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-   -   Please restore ssh-dsa (was: cvs: Permission denied (publickey).) (http://www.linux-archive.org/fedora-infrastructure/147890-please-restore-ssh-dsa-cvs-permission-denied-publickey.html)

Axel Thimm 08-24-2008 08:37 AM

Please restore ssh-dsa (was: cvs: Permission denied (publickey).)
 
On Sat, Aug 23, 2008 at 04:37:13PM -0500, Jeffrey Ollie wrote:
> 2008/8/23 Axel Thimm <Axel.Thimm@atrpms.net>:
> > On Sat, Aug 23, 2008 at 04:06:07PM -0500, Jeffrey Ollie wrote:
> >> 2008/8/23 Axel Thimm <Axel.Thimm@atrpms.net>:
> >> >
> >> > I saw that some people are using CVS again, so I tried as well, but I
> >> > got:
> >> >
> >> > athimm@devel(1012):/home/.../smart/devel$ cvs up
> >> > Permission denied (publickey).
> >> > cvs [update aborted]: end of file from server (consult above messages if any)
> >> >
> >> > I have a new FAS password, all certs updated, I even checked the cvs
> >> > procedures for newbies on fpo, but I had no luck. What am I doing
> >> > wrong?
> >>
> >> Did you upload a new SSH public key?
> >
> > It won't let me:
> >
> > Error!
> >
> > The following error(s) have occured with your request:
> >
> > * ssh_key: Error - Not a valid RSA SSH key: ssh-dss ...
> >
> > Have DSA keys now been banned?
>
> Yes.
>
> > Why?
>
> The primary reason is that it's nearly impossible to tell if the key
> was generated on a Debian system with the compromised OpenSSL
> versions.

That's overreacting. What happens if Gentoo makes a similar mistake
with RSA keys, will we ban them, too? DSA is a decent technology.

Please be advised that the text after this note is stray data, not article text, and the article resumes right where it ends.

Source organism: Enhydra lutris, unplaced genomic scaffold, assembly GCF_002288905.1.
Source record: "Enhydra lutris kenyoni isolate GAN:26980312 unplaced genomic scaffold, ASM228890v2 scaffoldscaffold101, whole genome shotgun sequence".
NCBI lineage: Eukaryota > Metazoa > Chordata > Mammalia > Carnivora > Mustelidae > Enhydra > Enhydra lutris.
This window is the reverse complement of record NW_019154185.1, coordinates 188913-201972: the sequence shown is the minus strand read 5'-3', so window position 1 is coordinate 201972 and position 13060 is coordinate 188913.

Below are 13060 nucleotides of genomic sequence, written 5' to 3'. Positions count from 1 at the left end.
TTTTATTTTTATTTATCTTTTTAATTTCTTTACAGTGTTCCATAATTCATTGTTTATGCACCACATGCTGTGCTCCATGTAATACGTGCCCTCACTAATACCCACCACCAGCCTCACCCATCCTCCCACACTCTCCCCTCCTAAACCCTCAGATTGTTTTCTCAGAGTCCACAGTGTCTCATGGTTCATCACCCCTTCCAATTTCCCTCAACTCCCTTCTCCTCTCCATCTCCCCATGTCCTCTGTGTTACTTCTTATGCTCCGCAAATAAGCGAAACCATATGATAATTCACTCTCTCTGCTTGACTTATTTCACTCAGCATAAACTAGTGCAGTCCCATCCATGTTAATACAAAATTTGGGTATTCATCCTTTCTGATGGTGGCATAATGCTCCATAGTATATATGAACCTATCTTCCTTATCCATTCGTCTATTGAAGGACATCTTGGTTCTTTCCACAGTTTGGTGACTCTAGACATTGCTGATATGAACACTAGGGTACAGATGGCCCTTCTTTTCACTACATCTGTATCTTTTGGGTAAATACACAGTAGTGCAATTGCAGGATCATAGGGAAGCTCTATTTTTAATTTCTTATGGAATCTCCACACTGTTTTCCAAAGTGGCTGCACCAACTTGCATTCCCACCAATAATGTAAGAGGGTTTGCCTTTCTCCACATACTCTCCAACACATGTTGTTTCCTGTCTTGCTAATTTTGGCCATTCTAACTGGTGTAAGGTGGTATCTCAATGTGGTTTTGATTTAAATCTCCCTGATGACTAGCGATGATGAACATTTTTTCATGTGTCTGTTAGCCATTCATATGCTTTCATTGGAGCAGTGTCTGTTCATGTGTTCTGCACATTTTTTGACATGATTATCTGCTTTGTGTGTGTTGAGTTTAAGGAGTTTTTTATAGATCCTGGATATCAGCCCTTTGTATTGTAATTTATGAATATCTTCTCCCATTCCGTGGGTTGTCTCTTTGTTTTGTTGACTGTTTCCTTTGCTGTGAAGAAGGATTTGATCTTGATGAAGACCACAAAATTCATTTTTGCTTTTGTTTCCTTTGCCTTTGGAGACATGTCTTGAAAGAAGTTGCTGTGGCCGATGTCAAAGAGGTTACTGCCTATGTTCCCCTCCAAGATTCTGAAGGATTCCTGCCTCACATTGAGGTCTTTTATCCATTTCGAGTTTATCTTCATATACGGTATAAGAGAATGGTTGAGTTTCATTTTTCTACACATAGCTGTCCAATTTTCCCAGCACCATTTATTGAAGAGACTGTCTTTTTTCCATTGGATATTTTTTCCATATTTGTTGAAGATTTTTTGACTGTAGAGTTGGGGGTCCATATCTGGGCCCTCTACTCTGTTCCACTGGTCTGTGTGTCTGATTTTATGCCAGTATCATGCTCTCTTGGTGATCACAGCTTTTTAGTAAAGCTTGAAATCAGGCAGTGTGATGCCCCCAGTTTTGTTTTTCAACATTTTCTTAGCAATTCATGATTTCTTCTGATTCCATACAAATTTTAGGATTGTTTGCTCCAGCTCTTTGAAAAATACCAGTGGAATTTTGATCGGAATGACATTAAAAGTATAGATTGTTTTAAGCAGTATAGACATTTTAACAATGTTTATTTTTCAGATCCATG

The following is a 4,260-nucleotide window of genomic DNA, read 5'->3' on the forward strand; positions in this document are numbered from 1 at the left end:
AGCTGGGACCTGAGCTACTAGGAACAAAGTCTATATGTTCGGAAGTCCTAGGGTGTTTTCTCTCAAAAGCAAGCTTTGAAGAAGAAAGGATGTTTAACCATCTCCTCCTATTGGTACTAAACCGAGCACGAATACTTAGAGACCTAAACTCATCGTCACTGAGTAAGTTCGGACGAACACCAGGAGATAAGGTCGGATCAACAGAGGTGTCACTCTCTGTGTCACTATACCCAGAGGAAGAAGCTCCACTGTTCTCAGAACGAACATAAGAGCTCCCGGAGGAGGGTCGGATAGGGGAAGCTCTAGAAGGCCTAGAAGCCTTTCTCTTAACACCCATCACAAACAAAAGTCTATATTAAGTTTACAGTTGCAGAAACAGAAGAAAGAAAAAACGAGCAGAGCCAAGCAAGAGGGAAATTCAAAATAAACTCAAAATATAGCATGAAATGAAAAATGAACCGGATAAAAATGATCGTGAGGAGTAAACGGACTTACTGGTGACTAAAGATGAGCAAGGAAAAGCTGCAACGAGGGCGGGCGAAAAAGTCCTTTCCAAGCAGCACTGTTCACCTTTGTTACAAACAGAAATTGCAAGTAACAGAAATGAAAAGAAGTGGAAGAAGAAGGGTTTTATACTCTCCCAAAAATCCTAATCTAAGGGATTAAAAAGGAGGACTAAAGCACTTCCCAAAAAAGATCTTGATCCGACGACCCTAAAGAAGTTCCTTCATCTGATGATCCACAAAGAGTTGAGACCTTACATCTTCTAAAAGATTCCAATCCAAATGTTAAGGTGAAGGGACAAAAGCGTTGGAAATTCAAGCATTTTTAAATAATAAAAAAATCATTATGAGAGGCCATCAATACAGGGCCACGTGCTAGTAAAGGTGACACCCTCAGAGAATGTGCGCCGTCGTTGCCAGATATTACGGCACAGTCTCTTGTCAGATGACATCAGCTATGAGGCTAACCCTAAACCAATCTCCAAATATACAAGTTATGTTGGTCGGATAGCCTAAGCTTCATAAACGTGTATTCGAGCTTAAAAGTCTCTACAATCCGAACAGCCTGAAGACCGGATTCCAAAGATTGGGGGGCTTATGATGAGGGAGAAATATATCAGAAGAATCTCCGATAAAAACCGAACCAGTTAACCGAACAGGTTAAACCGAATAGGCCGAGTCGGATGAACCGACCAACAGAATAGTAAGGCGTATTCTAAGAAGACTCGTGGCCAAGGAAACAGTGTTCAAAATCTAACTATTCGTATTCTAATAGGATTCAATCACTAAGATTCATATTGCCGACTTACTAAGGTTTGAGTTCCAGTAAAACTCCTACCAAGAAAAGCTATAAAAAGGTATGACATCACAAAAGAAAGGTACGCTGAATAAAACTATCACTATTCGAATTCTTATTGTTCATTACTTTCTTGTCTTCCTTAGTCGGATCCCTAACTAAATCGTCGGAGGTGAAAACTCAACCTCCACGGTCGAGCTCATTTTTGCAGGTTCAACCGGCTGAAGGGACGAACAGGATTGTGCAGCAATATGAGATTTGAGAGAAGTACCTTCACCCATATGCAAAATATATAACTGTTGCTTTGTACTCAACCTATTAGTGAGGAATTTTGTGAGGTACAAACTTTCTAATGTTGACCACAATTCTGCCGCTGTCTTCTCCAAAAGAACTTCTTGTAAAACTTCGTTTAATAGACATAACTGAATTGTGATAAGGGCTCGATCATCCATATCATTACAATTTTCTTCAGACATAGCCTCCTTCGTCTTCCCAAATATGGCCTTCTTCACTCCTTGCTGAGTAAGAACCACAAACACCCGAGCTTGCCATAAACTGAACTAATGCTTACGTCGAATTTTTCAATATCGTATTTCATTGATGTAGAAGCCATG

> I've heard rumblings that DSA keys are weaker for other reasons, but
> I've not seen any good explanations.

Hearsay, your honour! On the contrary, I've heard that DSA gathers at
1024 bits at least as much entropy as RSA with 2048, and DSA was the
recommended "new" algorithm half a decade ago. Currently RSA and DSA
are equal up.

Please restore the possibility to use DSA. People doing so are
knowledgable enough (DSA is not the default with ssh-keygen) to have
dealt with any keys they may have created on Debian systems during the
time window their rnd gen was bad. If they haven't you won't save them
anyway.

> In any case, it's probably a good idea to regenerate your SSH keys
> every now and then, I know I had been using mine FAR too long.

There are different opinions on this as well. If you access several
dozens of systems scattered world-wide in differently administered
environments you will be glad not to have to change the keys that
often and to use only a few keys, and not one for every host.
--
Axel.Thimm at ATrpms.net
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